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"We are at the early stages of developing research in the universities, and that's why this center of innovation is so important. Instead of creating it after an industry has already been started; it's much better to start a center of innovation at the beginning of the innovation process," Riddick said.

Another priority for the consortium, Riddick and Kirkman said, will be engaging companies in nanobiotech — both Triad-based companies such as Nanotech Labs and Quartek International, and other businesses looking to get into the field.

"Various industries will be enlisted as partners, and they will in some fashion pay for sponsored research that will leverage the university assets in support of their specific product requirements," Kirkman said.

Said Riddick: "The idea is to engage and characterize all of the companies we can fund that are working in this sector, and then really engage them in the process. There will be out of this center of innovation, a science advisory board. On that board will be researchers and academicians as well as industry folks to help chart the course of this."

Merrill said he and others involved with COIN hope that many of the spinouts grow to take space at Gateway: "We're really hopeful that through partnering, we'll be able to bring corporate partners into the facility that will want to be there because of the programs that we're offering, and because of the equipment that we'll have available. If we can attract a good group of corporate partners, that's one of those things that tends to snowball, and that's certainly what we're hoping for — that getting those kinds of folks in there will attract other folks who will want to come and work with us as well."

COIN is being housed temporarily at the Piedmont Triad Partnership's offices in Greensboro. A permanent home base has yet to be decided, though Kirkman said: "I anticipate this COIN initiative would be spun out from our offices and would operate independently or autonomously — we certainly would want to continue to interface with that, but I see our role diminishing once it is established and operating as an independent entity."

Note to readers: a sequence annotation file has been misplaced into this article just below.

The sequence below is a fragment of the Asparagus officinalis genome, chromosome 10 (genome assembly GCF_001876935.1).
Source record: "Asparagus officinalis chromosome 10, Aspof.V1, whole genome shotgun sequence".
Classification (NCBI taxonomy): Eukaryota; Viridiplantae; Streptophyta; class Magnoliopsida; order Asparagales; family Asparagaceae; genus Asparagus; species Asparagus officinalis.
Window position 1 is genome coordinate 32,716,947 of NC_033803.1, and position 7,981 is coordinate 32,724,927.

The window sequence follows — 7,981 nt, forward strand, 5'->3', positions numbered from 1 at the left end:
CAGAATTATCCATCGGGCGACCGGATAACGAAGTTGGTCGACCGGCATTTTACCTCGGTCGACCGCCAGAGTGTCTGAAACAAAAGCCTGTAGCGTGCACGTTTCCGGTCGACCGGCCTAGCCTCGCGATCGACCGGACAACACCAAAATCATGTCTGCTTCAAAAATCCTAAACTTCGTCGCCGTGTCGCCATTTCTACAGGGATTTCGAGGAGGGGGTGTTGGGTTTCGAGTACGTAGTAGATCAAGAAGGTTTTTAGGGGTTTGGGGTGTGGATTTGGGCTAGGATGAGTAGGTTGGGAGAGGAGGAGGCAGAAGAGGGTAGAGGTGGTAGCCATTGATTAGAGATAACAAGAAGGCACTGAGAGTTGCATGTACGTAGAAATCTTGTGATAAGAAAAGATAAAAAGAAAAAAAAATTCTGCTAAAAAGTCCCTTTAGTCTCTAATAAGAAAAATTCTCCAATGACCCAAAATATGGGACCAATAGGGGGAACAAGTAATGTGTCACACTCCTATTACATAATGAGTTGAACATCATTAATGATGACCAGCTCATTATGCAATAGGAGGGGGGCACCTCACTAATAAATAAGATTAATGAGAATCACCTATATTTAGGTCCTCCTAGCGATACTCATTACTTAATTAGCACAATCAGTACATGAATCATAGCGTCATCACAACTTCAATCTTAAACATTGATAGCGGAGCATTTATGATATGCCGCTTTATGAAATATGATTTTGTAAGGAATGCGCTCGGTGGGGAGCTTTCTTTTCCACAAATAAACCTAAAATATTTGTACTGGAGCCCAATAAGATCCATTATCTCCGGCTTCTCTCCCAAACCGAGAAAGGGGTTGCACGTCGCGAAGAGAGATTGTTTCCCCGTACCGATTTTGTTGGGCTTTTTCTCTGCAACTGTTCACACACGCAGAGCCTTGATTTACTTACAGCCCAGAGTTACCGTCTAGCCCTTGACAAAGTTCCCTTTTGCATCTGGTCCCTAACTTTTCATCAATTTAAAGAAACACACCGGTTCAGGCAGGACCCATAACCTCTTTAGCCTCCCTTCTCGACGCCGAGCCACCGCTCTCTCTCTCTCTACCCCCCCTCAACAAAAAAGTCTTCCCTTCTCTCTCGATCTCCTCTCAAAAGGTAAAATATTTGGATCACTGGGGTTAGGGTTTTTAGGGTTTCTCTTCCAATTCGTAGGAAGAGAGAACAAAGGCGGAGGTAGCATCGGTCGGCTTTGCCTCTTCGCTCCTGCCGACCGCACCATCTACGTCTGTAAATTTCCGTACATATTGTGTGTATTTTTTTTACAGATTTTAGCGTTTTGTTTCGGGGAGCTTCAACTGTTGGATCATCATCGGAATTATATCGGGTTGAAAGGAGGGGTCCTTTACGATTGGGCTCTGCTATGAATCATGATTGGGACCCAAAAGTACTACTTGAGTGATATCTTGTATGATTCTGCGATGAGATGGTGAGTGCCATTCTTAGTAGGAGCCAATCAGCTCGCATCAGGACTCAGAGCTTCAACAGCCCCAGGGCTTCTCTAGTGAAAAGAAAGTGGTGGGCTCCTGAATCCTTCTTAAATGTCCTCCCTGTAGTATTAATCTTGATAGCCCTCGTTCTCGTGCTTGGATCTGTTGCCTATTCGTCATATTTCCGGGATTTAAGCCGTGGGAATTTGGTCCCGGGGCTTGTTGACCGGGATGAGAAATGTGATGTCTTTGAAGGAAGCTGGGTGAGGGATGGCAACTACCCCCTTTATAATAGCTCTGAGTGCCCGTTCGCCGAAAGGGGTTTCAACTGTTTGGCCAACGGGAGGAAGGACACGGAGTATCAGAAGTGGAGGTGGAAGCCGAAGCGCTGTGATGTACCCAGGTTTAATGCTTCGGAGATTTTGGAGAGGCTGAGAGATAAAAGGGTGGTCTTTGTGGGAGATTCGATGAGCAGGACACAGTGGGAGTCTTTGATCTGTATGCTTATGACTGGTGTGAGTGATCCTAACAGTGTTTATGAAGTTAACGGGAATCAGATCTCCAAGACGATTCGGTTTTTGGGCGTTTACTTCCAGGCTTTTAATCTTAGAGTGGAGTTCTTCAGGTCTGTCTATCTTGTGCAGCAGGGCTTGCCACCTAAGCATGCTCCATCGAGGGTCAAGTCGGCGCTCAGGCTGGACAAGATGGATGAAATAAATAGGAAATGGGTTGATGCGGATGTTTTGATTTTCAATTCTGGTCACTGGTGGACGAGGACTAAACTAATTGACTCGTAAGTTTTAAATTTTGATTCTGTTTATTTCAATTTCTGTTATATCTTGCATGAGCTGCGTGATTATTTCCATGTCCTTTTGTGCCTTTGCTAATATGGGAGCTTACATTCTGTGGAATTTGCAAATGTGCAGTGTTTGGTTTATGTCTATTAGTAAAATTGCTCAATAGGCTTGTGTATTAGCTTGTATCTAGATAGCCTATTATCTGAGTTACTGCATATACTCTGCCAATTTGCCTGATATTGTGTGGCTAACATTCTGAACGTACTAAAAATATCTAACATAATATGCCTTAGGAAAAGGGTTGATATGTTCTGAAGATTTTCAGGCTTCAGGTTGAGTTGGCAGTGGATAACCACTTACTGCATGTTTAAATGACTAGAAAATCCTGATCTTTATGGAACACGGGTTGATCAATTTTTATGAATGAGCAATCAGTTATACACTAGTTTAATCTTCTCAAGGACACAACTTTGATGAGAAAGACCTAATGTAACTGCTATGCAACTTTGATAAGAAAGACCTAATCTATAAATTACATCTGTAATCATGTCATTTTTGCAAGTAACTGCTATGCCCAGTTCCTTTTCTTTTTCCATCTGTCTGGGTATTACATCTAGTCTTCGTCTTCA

Most likely, Riddick said," the center itself is going to be pretty much virtual for a while. It's a facilitating organization that's going to be working with the technology transfer offices across the state in the different universities to move this technology into the marketplace. A physical location is not that important to us right now."

Once the center is up and running, "we would not anticipate more than a couple of folks. It's going to be a very lean. It's going to rely on collaboration, rather than a huge staff of people," Riddick said. "Collaborating and getting people to the table from all these different sectors of industry and research is going to be the real secret ingredient, so to speak."

The academic side of that collaboration, he added, will begin with the universities in the Piedmont region, "and then expanding across the state to all of the universities that are working in this sector."

COIN is one of four centers of innovation carrying out first-phase planning through grants from the NC Biotechnology Center. The other three are the Advanced Medical Technology Center of Innovation, the Marine Biotechnology Center of Innovation, and the Bent Creek Center of Innovation for Natural Biotechnology & Integrative Medicine. Links to all three are available here.

The four are among nine centers of innovation that the NC biotech center plans to create through 2012 by working with university researchers, technology transfer offices, industrial partners, non-profit stakeholders, regional and state-wide community leaders.

"Future Centers of Innovation will boost other industries that rely on biotechnology for new ideas, better solutions and great competitiveness," the biotech center has stated on its web site.